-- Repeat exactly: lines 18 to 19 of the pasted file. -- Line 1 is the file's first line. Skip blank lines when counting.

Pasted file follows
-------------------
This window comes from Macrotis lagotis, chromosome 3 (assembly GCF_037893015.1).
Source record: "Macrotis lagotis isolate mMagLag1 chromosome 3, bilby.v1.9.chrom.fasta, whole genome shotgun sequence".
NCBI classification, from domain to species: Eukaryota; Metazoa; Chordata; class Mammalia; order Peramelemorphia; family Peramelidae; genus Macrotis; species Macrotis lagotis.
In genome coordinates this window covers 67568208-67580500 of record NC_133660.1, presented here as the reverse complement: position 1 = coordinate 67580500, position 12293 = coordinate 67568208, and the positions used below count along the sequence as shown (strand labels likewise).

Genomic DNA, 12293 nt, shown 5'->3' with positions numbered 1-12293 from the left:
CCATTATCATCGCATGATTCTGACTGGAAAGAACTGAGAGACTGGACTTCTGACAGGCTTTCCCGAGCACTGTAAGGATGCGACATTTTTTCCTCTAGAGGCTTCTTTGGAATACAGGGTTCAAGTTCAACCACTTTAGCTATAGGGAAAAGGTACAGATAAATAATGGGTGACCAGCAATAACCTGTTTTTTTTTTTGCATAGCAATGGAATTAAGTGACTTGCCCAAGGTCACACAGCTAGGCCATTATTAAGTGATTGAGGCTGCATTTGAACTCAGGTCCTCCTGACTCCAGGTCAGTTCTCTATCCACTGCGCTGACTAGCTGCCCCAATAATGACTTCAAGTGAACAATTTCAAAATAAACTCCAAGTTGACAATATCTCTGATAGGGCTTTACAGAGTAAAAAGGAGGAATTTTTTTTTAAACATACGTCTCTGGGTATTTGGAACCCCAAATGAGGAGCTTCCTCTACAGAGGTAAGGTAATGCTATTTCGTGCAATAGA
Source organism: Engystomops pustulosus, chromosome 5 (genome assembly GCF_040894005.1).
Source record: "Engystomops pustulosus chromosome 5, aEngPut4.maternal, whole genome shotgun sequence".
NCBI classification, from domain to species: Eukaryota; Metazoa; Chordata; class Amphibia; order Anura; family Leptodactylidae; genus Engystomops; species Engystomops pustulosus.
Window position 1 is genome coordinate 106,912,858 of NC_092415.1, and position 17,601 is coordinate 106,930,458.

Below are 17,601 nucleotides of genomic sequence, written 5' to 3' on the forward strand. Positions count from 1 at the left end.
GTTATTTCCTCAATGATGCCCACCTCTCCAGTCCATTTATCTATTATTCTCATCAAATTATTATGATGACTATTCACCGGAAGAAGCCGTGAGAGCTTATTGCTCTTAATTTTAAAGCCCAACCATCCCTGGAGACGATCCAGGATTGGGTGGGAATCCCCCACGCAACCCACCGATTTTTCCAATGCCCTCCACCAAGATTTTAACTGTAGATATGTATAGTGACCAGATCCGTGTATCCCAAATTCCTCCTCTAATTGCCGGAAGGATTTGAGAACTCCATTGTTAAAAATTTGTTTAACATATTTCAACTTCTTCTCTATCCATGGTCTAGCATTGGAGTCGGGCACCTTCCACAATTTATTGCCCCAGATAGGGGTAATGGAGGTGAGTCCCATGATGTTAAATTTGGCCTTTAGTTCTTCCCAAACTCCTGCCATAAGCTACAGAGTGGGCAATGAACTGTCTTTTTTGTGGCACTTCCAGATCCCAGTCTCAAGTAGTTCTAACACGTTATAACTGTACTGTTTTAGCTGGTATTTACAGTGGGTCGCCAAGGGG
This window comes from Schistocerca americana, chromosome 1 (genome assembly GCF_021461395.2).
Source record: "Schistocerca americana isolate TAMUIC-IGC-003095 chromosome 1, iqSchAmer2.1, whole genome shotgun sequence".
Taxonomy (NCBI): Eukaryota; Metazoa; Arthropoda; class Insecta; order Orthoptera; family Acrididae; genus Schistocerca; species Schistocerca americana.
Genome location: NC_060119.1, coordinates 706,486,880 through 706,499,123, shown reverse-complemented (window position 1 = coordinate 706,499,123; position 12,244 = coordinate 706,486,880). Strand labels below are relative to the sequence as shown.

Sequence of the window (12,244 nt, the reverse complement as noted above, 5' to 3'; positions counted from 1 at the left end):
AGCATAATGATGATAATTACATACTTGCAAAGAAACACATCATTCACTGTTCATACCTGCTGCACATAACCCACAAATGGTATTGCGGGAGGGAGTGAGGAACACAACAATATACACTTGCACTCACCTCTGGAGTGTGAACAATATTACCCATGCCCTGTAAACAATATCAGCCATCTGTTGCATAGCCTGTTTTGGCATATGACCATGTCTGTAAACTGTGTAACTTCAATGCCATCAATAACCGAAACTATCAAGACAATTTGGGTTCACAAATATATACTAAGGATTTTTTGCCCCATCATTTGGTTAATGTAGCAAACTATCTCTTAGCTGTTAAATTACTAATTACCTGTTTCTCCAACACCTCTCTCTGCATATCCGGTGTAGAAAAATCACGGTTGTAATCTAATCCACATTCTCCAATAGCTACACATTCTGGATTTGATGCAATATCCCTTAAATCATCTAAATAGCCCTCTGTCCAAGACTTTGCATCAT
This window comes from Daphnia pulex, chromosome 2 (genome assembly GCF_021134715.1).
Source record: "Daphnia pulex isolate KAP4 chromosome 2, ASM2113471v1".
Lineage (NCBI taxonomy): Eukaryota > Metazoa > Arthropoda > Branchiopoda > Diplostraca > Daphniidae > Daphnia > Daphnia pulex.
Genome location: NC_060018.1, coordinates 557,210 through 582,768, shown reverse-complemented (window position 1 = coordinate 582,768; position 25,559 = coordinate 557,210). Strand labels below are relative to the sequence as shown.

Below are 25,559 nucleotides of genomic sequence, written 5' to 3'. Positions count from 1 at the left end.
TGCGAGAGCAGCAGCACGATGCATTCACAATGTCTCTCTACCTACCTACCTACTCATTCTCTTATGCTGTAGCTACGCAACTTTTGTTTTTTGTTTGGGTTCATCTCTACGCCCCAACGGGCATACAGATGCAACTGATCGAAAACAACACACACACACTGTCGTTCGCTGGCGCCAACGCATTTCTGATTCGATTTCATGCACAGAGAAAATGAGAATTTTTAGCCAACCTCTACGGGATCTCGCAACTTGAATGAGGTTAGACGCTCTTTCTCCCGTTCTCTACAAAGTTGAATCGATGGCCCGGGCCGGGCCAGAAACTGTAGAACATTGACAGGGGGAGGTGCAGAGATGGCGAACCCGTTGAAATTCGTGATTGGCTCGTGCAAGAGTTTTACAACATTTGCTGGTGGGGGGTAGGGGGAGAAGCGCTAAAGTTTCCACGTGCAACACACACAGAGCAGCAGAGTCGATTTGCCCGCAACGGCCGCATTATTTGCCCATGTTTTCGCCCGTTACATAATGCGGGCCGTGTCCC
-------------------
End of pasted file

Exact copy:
AGCATAATGATGATAATTACATACTTGCAAAGAAACACATCATTCACTGTTCATACCTGCTGCACATAACCCACAAATGGTATTGCGGGAGGGAGTGAGGAACACAACAATATACACTTGCACTCACCTCTGGAGTGTGAACAATATTACCCATGCCCTGTAAACAATATCAGCCATCTGTTGCATAGCCTGTTTTGGCATATGACCATGTCTGTAAACTGTGTAACTTCAATGCCATCAATAACCGAAACTATCAAGACAATTTGGGTTCACAAATATATACTAAGGATTTTTTGCCCCATCATTTGGTTAATGTAGCAAACTATCTCTTAGCTGTTAAATTACTAATTACCTGTTTCTCCAACACCTCTCTCTGCATATCCGGTGTAGAAAAATCACGGTTGTAATCTAATCCACATTCTCCAATAGCTACACATTCTGGATTTGATGCAATATCCCTTAAATCATCTAAATAGCCCTCTGTCCAAGACTTTGCATCAT
This window comes from Daphnia pulex, chromosome 2 (genome assembly GCF_021134715.1).